Kaehlertammy kissbricksjacketWho were your primary influences in the mystery genre?
I was a mystery reader for years, and in fact, I can't remember when I wasn't dipping into The Complete Sherlock Holmes that was on my parents' shelf as a kid. I also loved Nancy Drew and later Agatha Christie's books. But it was really the steeple-chasing mysteries written by Dick Francis that inspired and influenced me to create Kate's world, because I wanted to entertain readers and teach them about a world they probably don't know anything about. I wanted to be the Dick Francis of auto racing with a female protagonist. I still do!

How directly do you connect to the racing world? And how do you conduct your research for the racing scenes?
Research is a huge part of what I do, because I've always made a point of every technical detail being correct. I ask a ton of questions. I go to races to keep in touch with the sources and friends I have, and by doing so, manage to meet more and more people. I'm not shy about asking for help, even for details as small as top speed down the front straight at the Long Beach Grand Prix. Of course, the racing scenes are the most critical, and I rely heavily on professional drivers to make sure I'm doing it right. In every book, I watch as many videos as possible, including in-car video of the exact car at the exact racetrack, and I ask questions of a driver before writing the scenes. The biggest step is then getting a pro to check the driving scenes and correct them. With Kiss the Bricks, Pippa Mann was an enormous help. I sent her lists and lists of questions—on everything from how to adjust the car to what she eats before the race—and she responded with pages and pages of answers. Then we went back and forth twice on the driving scenes, so that I had every detail right.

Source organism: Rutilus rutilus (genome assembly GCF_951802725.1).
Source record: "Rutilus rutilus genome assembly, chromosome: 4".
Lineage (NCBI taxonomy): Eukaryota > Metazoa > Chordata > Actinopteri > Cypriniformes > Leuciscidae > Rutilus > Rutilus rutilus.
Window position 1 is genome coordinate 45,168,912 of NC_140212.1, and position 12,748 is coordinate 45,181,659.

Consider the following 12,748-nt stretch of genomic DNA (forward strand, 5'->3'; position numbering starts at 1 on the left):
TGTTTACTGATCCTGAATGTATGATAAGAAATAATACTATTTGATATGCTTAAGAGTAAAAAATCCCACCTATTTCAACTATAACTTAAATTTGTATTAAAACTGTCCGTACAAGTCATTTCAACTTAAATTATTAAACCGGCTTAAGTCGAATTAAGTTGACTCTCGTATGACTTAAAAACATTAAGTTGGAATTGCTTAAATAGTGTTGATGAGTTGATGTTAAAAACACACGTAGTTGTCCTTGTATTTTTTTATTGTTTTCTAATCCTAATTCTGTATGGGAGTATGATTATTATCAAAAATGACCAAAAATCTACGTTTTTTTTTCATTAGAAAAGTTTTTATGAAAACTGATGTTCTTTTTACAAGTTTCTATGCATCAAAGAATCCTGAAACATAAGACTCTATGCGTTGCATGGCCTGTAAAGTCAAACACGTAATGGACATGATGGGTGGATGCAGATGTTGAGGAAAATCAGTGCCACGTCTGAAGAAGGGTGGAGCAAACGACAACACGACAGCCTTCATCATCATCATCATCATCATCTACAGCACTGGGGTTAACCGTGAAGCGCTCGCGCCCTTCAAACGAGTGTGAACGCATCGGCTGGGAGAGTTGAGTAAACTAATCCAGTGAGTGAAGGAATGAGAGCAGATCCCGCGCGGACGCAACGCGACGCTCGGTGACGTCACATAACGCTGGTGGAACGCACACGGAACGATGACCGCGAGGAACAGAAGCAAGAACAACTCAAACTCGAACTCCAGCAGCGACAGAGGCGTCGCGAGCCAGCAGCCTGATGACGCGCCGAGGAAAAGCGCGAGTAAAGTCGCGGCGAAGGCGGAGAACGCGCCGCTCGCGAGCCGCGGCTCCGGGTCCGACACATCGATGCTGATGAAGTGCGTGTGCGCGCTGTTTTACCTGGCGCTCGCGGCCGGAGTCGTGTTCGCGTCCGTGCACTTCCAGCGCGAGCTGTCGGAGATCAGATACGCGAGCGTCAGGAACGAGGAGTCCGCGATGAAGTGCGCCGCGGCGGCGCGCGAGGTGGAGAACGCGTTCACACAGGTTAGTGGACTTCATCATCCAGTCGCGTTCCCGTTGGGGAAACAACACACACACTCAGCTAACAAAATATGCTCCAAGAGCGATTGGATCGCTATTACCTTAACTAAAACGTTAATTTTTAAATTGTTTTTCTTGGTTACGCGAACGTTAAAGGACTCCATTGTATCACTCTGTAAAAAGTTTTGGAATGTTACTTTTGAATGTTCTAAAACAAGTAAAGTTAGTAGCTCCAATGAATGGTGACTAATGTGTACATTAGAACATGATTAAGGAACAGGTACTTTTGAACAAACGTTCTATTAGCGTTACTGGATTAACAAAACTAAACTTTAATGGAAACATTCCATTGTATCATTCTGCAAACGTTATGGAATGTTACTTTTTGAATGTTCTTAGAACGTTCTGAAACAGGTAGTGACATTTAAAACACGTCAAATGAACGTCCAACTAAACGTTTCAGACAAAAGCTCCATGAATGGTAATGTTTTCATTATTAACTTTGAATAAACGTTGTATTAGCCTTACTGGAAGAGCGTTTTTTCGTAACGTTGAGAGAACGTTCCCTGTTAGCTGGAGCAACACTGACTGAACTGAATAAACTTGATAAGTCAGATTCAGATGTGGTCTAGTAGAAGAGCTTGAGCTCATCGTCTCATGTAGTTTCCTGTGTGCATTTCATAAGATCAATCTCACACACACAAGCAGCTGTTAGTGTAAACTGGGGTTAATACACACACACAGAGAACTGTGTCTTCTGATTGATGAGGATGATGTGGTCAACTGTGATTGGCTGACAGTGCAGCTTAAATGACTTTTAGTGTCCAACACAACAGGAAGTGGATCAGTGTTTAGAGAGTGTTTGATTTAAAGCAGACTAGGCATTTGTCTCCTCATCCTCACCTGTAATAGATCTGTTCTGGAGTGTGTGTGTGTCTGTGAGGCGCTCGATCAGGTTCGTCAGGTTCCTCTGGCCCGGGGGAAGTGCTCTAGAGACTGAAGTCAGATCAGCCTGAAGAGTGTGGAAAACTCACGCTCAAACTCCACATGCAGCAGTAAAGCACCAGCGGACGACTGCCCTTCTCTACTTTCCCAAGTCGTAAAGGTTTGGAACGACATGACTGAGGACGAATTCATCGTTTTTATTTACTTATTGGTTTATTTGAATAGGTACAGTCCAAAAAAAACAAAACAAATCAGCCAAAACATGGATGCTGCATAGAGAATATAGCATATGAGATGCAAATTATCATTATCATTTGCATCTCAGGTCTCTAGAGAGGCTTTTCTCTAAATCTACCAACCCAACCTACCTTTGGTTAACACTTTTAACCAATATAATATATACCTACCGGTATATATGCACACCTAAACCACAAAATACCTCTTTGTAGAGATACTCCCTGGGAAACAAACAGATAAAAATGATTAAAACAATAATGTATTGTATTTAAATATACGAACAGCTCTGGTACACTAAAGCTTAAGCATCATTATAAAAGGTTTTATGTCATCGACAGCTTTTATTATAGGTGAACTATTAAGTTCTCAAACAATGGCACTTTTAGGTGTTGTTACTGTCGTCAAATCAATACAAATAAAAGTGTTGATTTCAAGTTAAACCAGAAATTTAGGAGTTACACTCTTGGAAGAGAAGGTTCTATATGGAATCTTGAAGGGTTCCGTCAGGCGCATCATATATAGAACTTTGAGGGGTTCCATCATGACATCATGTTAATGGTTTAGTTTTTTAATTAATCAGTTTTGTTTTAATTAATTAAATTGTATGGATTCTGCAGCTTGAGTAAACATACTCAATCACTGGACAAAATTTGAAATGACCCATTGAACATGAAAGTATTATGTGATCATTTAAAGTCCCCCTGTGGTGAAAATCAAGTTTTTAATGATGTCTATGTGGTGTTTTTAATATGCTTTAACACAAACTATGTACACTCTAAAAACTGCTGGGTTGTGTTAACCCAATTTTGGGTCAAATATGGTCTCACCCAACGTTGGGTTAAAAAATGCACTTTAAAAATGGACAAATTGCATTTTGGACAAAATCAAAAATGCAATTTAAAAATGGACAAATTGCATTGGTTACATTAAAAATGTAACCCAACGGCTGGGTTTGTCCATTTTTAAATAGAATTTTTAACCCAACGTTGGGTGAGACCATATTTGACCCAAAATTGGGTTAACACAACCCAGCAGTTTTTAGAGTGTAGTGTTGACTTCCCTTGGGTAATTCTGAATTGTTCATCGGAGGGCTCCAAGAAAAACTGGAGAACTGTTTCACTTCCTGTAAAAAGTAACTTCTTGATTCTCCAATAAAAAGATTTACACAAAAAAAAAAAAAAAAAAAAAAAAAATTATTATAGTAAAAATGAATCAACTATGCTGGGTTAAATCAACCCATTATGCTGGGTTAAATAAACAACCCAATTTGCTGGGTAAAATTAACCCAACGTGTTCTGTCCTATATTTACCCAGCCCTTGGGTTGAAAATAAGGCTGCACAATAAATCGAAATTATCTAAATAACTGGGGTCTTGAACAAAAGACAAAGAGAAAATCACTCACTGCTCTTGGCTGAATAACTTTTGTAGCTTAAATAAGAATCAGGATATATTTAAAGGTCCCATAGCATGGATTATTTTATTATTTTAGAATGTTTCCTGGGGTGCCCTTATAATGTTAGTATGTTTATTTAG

Do you have aspirations to become a competitive driver yourself?
No aspirations at all! While confident and comfortable on the L.A. freeways, I'm a chicken behind the wheel of a racecar, in part because I've come to appreciate the incredible skill professional drivers have. I absolutely trust the pros I've ridden with to not crash, and I understand just how much work it would take to get my skill to the same level. Not going to happen!

On Track With Tammy Kaehler
Oline H. Cogdill